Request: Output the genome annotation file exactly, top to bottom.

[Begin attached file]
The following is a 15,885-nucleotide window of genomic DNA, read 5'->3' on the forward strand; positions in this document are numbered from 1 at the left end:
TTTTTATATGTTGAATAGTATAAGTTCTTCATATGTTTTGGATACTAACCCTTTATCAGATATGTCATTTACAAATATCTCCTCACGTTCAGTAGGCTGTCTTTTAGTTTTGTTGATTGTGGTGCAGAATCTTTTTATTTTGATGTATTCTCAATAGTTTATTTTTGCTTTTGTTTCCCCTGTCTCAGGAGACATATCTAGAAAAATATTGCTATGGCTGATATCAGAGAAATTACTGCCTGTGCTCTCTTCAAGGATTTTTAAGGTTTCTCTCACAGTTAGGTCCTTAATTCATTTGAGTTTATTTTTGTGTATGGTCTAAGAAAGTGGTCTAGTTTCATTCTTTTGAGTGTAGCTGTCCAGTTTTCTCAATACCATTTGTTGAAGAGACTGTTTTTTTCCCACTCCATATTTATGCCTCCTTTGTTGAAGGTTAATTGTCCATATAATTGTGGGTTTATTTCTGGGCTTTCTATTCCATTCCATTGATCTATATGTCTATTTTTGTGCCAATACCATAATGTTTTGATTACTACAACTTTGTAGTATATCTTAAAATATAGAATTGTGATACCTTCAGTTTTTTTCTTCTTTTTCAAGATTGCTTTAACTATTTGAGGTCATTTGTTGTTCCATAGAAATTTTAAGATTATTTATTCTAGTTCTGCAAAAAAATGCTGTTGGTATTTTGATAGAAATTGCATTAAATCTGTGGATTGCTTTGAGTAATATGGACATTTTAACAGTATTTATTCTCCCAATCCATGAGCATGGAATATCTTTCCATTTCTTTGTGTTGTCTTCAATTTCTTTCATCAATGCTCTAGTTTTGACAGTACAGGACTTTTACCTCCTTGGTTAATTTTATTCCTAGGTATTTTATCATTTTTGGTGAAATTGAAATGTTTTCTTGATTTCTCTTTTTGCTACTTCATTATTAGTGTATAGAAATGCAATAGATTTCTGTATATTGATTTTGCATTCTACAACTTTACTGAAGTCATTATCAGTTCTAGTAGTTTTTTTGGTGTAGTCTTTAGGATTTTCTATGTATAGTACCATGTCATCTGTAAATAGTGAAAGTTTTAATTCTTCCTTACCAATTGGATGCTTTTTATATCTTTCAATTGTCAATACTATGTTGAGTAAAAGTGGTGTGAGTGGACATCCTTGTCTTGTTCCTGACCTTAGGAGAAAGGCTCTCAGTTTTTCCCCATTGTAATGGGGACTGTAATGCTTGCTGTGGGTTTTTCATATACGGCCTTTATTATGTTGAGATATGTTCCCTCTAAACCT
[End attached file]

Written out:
The following is a 15,885-nucleotide window of genomic DNA, read 5'->3' on the forward strand; positions in this document are numbered from 1 at the left end:
TTTTTATATGTTGAATAGTATAAGTTCTTCATATGTTTTGGATACTAACCCTTTATCAGATATGTCATTTACAAATATCTCCTCACGTTCAGTAGGCTGTCTTTTAGTTTTGTTGATTGTGGTGCAGAATCTTTTTATTTTGATGTATTCTCAATAGTTTATTTTTGCTTTTGTTTCCCCTGTCTCAGGAGACATATCTAGAAAAATATTGCTATGGCTGATATCAGAGAAATTACTGCCTGTGCTCTCTTCAAGGATTTTTAAGGTTTCTCTCACAGTTAGGTCCTTAATTCATTTGAGTTTATTTTTGTGTATGGTCTAAGAAAGTGGTCTAGTTTCATTCTTTTGAGTGTAGCTGTCCAGTTTTCTCAATACCATTTGTTGAAGAGACTGTTTTTTTCCCACTCCATATTTATGCCTCCTTTGTTGAAGGTTAATTGTCCATATAATTGTGGGTTTATTTCTGGGCTTTCTATTCCATTCCATTGATCTATATGTCTATTTTTGTGCCAATACCATAATGTTTTGATTACTACAACTTTGTAGTATATCTTAAAATATAGAATTGTGATACCTTCAGTTTTTTTCTTCTTTTTCAAGATTGCTTTAACTATTTGAGGTCATTTGTTGTTCCATAGAAATTTTAAGATTATTTATTCTAGTTCTGCAAAAAAATGCTGTTGGTATTTTGATAGAAATTGCATTAAATCTGTGGATTGCTTTGAGTAATATGGACATTTTAACAGTATTTATTCTCCCAATCCATGAGCATGGAATATCTTTCCATTTCTTTGTGTTGTCTTCAATTTCTTTCATCAATGCTCTAGTTTTGACAGTACAGGACTTTTACCTCCTTGGTTAATTTTATTCCTAGGTATTTTATCATTTTTGGTGAAATTGAAATGTTTTCTTGATTTCTCTTTTTGCTACTTCATTATTAGTGTATAGAAATGCAATAGATTTCTGTATATTGATTTTGCATTCTACAACTTTACTGAAGTCATTATCAGTTCTAGTAGTTTTTTTGGTGTAGTCTTTAGGATTTTCTATGTATAGTACCATGTCATCTGTAAATAGTGAAAGTTTTAATTCTTCCTTACCAATTGGATGCTTTTTATATCTTTCAATTGTCAATACTATGTTGAGTAAAAGTGGTGTGAGTGGACATCCTTGTCTTGTTCCTGACCTTAGGAGAAAGGCTCTCAGTTTTTCCCCATTGTAATGGGGACTGTAATGCTTGCTGTGGGTTTTTCATATACGGCCTTTATTATGTTGAGATATGTTCCCTCTAAACCT